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Kitchen refresh, Before & After

When we first embarked on this adventure, there were a lot of unknown variables; the condition of the floor that lingered beneath the carpet, the potential for re-inventing the cabinets, overall layout, and the island. Each unknown addressed, each problem solved. The work was physically demanding, but rewarding as well. Breathing life back into a kitchen which had long been on life support for entirely too long proved to be worth the effort.

The cabinets had come together, the bead board inset was looking good, but for the bonus upper cabinets, I wanted something a bit different. I had seen in my research online that in some cases, glass had been added to the bonus cabinets and we lighted from inside, adding another layer of lighting to the kitchen. It was a look I really liked and felt if would break up the white field of doors that we were now facing.

After seeking out and visiting with the owner of the Stained Glass Workshop in Fargo, I selected a semi-opaque glass. I wanted something that would obscure the contents but let the optimal amount of light though as well. This glass was one of the few splurges that we made in the kitchen, at $70 for the 9 pieces we needed.

It sounds a bit odd to think of $70 as the splurge, but it really was one of those things that I just really wanted to be right. We could have gone with flat inexpensive glass and added a texture behind, but I really wanted this particular kind of glass. Other than the kitchen sink, it was one of the few things that I had a definite opinion about.

Tangent: the sink
Initially I was really set on finding a copper sink, I had spent time online researching them and had sought the advice of a few people I knew who had them. Advice received was a resounding, don't do it! Maintenance, staining, denting, etc. just proved to be more than I wanted to take on. Instead, reviews indicated that composite granite might be a better option. At the $300 range, the miser in me kicked in, I questioned the payoff in investing more in the sink vs. the faucet. I really liked the sink, but didn't want to shell out $300 for it. To my absolute delight as I was strolling through Lowes, as I was doing frequently these days, I noticed just the one I had decided I wanted, floor model, for $50. Done!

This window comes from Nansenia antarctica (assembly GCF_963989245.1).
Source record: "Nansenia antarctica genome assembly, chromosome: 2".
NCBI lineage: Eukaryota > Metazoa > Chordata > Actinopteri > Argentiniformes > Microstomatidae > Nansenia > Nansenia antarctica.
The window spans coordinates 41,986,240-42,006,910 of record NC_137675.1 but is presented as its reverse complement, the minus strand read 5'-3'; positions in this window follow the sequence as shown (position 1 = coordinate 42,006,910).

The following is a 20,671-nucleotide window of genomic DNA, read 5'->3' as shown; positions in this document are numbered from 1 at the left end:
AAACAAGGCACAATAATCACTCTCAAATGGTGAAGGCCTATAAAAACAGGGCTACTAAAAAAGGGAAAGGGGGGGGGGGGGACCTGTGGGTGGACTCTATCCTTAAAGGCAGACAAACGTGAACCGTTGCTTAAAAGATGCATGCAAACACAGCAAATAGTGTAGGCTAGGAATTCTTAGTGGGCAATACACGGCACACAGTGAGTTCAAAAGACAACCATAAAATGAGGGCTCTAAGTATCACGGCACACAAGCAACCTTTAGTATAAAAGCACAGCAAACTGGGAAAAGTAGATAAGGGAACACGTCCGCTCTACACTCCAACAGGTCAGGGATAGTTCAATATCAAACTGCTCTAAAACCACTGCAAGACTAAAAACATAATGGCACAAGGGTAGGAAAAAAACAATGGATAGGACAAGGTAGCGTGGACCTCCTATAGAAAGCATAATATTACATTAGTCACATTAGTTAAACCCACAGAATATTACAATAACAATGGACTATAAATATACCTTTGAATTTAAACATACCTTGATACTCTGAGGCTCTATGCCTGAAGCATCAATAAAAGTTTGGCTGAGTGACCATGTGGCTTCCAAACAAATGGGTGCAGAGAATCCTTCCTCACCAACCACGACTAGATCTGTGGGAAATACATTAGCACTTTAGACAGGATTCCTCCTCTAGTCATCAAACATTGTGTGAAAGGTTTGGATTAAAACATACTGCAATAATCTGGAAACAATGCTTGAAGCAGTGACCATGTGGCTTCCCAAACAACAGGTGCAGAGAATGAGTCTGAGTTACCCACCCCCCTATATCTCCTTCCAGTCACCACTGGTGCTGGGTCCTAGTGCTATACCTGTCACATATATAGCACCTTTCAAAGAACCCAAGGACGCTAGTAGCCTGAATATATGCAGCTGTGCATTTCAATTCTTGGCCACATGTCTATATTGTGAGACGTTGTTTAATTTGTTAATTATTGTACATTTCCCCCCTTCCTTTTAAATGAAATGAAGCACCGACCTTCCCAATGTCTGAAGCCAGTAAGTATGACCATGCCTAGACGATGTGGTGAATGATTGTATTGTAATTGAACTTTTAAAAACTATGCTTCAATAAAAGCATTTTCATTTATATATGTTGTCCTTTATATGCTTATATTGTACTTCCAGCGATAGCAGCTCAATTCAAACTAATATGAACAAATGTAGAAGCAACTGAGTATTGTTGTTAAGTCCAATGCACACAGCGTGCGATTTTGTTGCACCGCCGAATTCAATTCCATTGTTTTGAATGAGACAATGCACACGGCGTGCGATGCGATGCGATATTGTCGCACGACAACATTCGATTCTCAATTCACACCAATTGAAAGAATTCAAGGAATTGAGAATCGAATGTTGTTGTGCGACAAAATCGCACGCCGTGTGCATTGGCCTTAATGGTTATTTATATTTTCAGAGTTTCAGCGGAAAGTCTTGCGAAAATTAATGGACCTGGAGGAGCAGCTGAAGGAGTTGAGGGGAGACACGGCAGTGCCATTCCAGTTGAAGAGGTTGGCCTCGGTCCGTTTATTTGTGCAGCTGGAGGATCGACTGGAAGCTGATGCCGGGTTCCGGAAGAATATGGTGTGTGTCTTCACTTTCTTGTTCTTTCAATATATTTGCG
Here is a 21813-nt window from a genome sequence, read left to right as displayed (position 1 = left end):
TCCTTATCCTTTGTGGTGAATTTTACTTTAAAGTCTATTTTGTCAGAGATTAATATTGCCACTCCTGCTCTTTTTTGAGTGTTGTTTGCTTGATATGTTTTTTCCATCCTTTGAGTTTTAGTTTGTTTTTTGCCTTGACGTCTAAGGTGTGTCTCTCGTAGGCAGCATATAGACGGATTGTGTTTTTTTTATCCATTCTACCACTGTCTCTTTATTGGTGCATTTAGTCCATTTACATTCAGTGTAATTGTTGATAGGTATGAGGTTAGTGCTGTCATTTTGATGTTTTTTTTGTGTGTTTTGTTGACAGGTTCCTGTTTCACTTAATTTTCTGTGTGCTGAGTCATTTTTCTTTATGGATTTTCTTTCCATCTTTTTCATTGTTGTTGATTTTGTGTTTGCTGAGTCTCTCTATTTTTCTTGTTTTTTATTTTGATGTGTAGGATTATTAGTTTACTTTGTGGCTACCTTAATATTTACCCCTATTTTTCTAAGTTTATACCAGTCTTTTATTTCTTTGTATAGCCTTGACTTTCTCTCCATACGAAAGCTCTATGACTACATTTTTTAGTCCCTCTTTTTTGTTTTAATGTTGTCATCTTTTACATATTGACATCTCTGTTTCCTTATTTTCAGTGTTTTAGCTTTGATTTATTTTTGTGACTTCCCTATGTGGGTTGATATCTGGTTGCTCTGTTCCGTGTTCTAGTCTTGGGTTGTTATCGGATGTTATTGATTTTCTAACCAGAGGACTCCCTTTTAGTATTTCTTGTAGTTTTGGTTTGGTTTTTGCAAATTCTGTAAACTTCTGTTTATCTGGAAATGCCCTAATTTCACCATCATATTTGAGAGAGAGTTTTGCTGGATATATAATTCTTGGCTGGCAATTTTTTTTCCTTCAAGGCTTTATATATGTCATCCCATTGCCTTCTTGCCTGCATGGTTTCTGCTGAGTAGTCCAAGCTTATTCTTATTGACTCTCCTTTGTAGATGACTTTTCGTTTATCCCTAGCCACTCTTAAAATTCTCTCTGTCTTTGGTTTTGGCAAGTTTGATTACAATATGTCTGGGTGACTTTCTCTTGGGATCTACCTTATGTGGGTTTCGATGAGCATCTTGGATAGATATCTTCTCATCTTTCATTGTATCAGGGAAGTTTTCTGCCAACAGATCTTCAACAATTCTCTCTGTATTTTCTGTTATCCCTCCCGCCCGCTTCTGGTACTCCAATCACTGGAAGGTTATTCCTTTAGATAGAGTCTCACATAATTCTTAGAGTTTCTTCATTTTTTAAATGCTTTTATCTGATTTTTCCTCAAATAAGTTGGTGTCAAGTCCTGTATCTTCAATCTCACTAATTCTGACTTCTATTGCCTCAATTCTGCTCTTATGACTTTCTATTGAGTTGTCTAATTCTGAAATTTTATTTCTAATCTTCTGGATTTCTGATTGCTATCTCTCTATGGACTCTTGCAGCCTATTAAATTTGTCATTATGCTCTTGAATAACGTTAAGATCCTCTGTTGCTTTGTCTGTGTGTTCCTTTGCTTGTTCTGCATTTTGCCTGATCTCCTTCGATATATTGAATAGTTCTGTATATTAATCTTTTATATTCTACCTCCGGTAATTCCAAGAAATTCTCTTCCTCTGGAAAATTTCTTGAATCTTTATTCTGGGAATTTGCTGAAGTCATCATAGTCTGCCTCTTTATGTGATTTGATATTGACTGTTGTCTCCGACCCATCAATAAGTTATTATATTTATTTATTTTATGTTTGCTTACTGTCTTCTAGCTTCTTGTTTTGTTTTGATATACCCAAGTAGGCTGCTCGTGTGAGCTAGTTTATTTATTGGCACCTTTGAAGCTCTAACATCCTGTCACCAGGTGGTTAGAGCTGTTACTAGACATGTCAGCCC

Back to the cabinets
The installation of the doors was a bit more challenging that we had first anticipated. A friend who had painted cabinets recently had warned us to be careful that the additional paint could cause the doors to not close properly. We had been very careful, and yet found between the additional paint and difference in hinges, they were a bit tight. After a bit of engineering and brute force, we were able to make the necessary adjustments.

Now that the glass had been purchased, installed in the bonus uppers, we needed to address how to light those cabinets. I researched a number of options and decided that the most economical was going to be a simple rope light. At $9 it certainly fit the bill for another couple of dollars, I picked up the clips made for installing it.

We opted for a simple dark knob and hinges to finish off our cabinet make over. The price of knobs has come down from the last time I had looked with many home improvement stores offering bulk packages and reasonably prices options.

Overall, we spent roughly two months, working on the kitchen, evenings and weekend with a few breaks and vacations in the mix. The expense of the endeavor was about $3,500, a third of which was devoted to the floor, along with the the purchase of a few tools, as well as linens, a few decorations, etc. There are still some areas that I have yet to decorate, but that will come in time. For now, we will sit back, look at the progress we have made and get back to the business of making the kitchen the heart of the home once again.

I must say, I couldn't be more pleased.

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